Much of local discussion over the course of this year has centred around Maribyrnong City Council’s plan to allocate a portion of Footscray Park to the Melbourne Victory Football Club female and junior Football Academy. With debate heating up and a decision imminent, The Westsider has sought a response from both sides of the table and presented – please do your own research and draw your own conclusions.
By Gemma Cafarella and Sharon Schwab
Melbourne Victory Football Club is looking for a location for a new soccer academy. They plan to build three sports fields, a 500-seat stadium, floodlight towers, and fences. The academy will be in use up to 40 hours per week: generally 4-9pm weekdays and on weekends. The Maribyrnong Council are proposing to give them a lease for 21 years, rent-free.
The much-loved heritage-listed Footscray Park is not the place for the soccer academy.
First, Footscray Park is currently freely available for a range of uses It is used informally for a range of sports: cricket, rugby, AFL and soccer. People walk their dogs, attend community events and socialise. The Melbourne Victory proposal will see fences built which will keep the community out when we most want to use it. We believe Melbourne Victory will charge fees for people to use the academy. This would mean that after school and on weekends, the area will only be able to be used by people who can afford the fees. There is no other space within the park large enough to be used by community for non-organised sports games.
Maribyrnong already lacks green space, and demand on existing parks is increasing with rapid development. Under the proposal, Footscray’s 20,000 residents will be left to share a much smaller space between off-leash dog walkers, sports players, barbequers and kids coming and going from the new playground. The proposal will make the academy the dominant form in the park, and negatively impact the experience of the park as just that – a park. It would create adverse conditions with the intrusion of unwanted light and noise, use of car parking and increased traffic access for private use.
And demand on green space is only set to increase – rapid development means that Footscray’s population is set to boom, with most of the new arrivals moving into apartments. Accordingly, we need more green space, not less.
The construction would also negatively impact the park’s ecosystem, which is home to wildlife and birds living in the ponds, reeds and trees. The whole lawn will be dug up, and the ground compacted. A hybrid-synthetic surface will be created, causing carbon emissions and the use of synthetic materials in the soil. Meanwhile, there are concerns about run-off into the rare saltwater river, and the impact of floodlights on nocturnal animals in the park.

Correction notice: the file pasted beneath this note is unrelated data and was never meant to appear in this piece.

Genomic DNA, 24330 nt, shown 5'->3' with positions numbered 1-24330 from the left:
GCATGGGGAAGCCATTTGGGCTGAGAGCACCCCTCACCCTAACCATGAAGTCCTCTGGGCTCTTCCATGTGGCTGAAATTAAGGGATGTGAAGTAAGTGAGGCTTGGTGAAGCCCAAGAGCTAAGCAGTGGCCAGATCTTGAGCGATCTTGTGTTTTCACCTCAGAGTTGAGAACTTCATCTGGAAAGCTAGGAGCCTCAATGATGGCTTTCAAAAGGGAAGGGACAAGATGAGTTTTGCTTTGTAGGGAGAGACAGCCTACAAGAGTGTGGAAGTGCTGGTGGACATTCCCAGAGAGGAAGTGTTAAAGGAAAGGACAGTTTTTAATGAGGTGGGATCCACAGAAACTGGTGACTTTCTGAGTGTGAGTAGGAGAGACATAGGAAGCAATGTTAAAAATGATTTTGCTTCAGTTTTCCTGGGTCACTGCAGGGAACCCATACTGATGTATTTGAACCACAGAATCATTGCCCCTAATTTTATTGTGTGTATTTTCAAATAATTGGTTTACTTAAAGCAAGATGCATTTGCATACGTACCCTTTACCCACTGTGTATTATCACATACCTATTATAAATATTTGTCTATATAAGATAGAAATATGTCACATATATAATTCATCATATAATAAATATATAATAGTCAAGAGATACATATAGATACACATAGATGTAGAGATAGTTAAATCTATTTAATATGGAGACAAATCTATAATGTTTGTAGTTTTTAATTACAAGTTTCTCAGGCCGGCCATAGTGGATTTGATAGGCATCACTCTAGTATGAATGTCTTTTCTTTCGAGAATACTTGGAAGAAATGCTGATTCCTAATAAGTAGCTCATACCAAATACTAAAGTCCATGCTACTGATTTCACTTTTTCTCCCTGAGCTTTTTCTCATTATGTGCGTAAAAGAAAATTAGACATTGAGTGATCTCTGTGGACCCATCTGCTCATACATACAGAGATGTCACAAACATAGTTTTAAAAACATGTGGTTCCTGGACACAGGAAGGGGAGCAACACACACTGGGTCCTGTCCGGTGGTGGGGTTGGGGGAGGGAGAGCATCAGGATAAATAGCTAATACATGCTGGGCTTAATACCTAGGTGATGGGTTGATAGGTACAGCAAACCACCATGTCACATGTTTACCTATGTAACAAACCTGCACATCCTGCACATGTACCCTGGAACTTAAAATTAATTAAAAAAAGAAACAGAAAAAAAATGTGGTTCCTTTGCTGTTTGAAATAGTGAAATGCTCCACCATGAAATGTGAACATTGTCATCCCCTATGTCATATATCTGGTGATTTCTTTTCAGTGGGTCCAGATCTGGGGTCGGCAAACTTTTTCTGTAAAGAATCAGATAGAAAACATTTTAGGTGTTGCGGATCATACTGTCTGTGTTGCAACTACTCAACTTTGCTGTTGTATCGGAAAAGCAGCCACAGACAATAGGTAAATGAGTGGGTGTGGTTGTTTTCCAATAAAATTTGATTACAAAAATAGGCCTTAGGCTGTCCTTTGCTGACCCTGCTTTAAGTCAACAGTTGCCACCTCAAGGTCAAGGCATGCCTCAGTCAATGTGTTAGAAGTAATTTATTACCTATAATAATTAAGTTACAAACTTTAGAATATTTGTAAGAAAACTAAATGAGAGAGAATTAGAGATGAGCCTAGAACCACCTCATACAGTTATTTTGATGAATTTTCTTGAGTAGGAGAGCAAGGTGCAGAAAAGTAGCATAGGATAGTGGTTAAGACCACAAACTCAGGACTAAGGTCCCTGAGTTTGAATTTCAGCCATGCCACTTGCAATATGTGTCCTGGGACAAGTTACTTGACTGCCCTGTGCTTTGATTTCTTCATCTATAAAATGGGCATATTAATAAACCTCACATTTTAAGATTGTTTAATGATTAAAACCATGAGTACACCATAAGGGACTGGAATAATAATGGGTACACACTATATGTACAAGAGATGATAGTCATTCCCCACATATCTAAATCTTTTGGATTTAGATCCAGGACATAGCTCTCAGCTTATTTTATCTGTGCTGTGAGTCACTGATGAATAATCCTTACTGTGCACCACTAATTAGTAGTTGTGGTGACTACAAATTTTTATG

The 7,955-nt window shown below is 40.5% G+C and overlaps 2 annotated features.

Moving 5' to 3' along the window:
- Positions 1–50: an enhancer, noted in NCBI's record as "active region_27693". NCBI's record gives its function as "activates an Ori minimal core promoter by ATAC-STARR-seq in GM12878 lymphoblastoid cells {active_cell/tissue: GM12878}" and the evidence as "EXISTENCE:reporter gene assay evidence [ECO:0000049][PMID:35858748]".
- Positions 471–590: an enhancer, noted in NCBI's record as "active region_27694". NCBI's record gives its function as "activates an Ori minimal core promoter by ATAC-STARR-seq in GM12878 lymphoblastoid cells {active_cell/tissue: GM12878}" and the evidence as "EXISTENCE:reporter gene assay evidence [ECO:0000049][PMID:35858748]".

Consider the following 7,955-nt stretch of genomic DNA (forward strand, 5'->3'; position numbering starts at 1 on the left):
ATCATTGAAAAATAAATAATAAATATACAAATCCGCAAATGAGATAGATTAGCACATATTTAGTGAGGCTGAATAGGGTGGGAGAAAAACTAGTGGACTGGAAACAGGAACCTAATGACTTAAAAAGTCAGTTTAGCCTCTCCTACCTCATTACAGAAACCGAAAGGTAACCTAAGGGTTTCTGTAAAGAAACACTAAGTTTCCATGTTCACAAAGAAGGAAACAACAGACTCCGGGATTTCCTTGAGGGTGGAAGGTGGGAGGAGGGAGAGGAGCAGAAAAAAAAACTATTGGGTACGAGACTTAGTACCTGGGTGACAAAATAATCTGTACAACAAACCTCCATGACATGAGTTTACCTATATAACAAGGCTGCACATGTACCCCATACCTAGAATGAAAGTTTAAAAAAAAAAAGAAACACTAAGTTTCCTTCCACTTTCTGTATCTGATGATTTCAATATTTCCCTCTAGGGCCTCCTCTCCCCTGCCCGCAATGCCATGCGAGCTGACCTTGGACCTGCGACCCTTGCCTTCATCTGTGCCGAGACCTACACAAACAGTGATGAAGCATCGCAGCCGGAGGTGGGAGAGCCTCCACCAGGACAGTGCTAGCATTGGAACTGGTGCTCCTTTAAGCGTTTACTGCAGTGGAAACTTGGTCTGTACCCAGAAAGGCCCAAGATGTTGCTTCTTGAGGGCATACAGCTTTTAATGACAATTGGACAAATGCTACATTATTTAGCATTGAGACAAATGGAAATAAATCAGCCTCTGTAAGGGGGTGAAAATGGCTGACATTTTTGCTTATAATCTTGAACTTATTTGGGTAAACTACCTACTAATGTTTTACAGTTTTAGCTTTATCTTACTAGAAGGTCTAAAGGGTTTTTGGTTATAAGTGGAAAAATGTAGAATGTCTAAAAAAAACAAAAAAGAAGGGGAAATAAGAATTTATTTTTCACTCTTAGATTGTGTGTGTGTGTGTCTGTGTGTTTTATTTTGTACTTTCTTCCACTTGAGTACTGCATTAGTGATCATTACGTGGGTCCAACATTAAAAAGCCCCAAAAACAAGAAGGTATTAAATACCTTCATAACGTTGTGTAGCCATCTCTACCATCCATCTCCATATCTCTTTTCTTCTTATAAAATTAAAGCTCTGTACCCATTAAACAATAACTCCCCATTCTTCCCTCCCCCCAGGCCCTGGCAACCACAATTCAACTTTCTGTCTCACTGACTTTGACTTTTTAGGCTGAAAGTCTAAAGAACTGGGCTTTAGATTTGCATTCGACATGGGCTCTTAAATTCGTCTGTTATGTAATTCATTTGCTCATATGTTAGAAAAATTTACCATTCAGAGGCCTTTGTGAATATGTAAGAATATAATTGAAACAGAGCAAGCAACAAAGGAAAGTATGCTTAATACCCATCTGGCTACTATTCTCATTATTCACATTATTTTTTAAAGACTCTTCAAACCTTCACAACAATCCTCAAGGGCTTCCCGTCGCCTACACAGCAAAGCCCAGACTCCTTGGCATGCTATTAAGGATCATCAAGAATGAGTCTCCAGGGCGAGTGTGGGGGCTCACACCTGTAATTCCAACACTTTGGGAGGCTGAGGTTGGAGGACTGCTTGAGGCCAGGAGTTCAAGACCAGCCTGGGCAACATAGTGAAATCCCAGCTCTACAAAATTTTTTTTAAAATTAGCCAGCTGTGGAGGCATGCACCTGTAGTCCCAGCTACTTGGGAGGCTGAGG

Finally, Melbourne Victory is a private company that operates for profit. It is astounding that the Maribyrnong Council and Andrews Government would think it appropriate to hand over an important and well-used public asset, along with $10 million in state funding, to a private company to run a for-profit academy (The academy is funded by Melbourne Victory and Sport and Recreation Victoria). And surely if the Council were determined to see this incredibly valuable piece of public land used differently, a range of community groups would have been interested.
We believe that if a company wants to set up a business, they should buy or commercially lease land like any other business. In this regard, we note that there is disused land around McIvor reserve in Yarraville (currently home to the Yarraville Hockey Club), which could be used to establish a world-class sports precinct.
Footscray Park has been used and loved by the people of the West since its creation in 1911. The people of Footscray campaigned for it to be reserved as a park, and built the park themselves with donated money, plants and labour. And in the spirit of 1911, the people of the West are determined to fight to save our park. Last Tuesday night, hundreds of frustrated locals attended a rally full of community spirit at the Footscray Town Hall. These people are part of a community movement that is growing momentum to save our beloved Footscray Park.
We urge you to join the fight. Council will take submissions – an email or letter with your views on whether the land should be given to Melbourne Victory – until 16 August 2019.
For instructions on how to write to council, or to get involved in the campaign, go to www.savefootscraypark.com.
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